Click to read about the best places to eat on campus, freshman packing tips, and how to keep in touch with friends.


The University of South Florida boasts quality research programs and is seeking to up its national profile by joining the American Association of Universities, but its lofty aspirations are now being ill-served by the appearance of misconduct on the part of administrators. The list of egregious acts from the past few months supports this statement.

On Tuesday, The Tampa Tribune filed a lawsuit against USF alleging a failure to adhere to public records requests, which are required to be fulfilled within a certain time frame according to Florida’s Public Records law, commonly referred to as the Sunshine Law.

According to the suit, The Tampa Tribune made a request for public record documents pertaining to the identity and compensation of all tutors who had worked for the USF Athletic Department’s Academic Enrichment Center since the 2003-04 school year. Ten days after the initial request, USF provided a list of names to the Tribune, making no indication that the list was anything other than complete.

However, representatives from the Tribune claimed they had visited the USF Athletics building earlier and snapped pictures of a list of available tutors. Upon comparing the pictures to the list provided by the University, the Tampa Tribune determined that the two lists were entirely different.

Although the Oracle is not accusing USF of wrongdoing and is waiting for legal judgment to be made on the case, it remains that this is not the only time the forthrightness of the University has been questioned.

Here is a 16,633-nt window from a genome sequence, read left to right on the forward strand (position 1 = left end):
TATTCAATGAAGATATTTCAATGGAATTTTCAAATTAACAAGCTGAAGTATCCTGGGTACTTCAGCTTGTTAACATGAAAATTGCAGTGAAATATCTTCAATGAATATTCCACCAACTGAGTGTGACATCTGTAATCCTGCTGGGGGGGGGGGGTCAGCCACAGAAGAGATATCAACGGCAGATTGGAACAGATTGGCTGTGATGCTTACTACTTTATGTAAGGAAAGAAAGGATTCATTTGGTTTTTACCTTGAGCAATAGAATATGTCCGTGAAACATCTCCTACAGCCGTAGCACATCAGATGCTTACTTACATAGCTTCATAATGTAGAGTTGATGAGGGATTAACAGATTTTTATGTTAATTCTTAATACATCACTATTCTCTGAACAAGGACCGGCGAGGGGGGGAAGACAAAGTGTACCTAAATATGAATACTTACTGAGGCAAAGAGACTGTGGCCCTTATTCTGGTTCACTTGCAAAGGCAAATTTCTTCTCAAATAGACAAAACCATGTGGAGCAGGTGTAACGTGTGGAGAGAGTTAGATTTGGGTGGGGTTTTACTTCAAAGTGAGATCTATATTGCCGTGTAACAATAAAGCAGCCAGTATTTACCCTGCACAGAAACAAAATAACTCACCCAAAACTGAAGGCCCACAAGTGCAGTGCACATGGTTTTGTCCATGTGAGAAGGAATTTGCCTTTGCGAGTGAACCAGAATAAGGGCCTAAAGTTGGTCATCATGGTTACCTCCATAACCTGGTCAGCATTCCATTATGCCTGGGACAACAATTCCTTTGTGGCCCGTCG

When VP of Student Affairs Jennifer Menningall was accused of financial mismanagement and employee intimidation, USF chose to audit the matter internally. The decision was a public display of USF’s lack of concern to seriously handle the charges by not bringing in a third party to investigate the allegations.

The internal audit revealed that several of the accusations made were either founded and a violation of University policy – or inconclusive – and that others were partially founded.

Despite the findings, USF trumpeted Menningall’s innocence in a mass e-mail. The e-mail was titled “Menningall Cleared of Wrongdoing – A University Statement,” and avoided all the negative components of the audit. There has been no punishment for Menningall.

Earlier, the Police Benevolent Association claimed that a public records request seeking a copy of private security firm AlliedBarton’s contract with the University went unfulfilled until being furnished by the St. Petersburg Times. The University has all but denied receiving the request.

In light of the recent allegations against a high-ranking administrator and the criticism USF faced regarding its investigation, transparency and honesty should now be USF’s top priority. If USF and its staffers have done no wrong, they should be more than willing to comply with rules that would simply provide the paperwork to prove it. The way the University can start is by clarifying or correcting any apparent breeches of public records law, and perhaps by reconsidering its approach to accusations of internal wrongdoing in the past.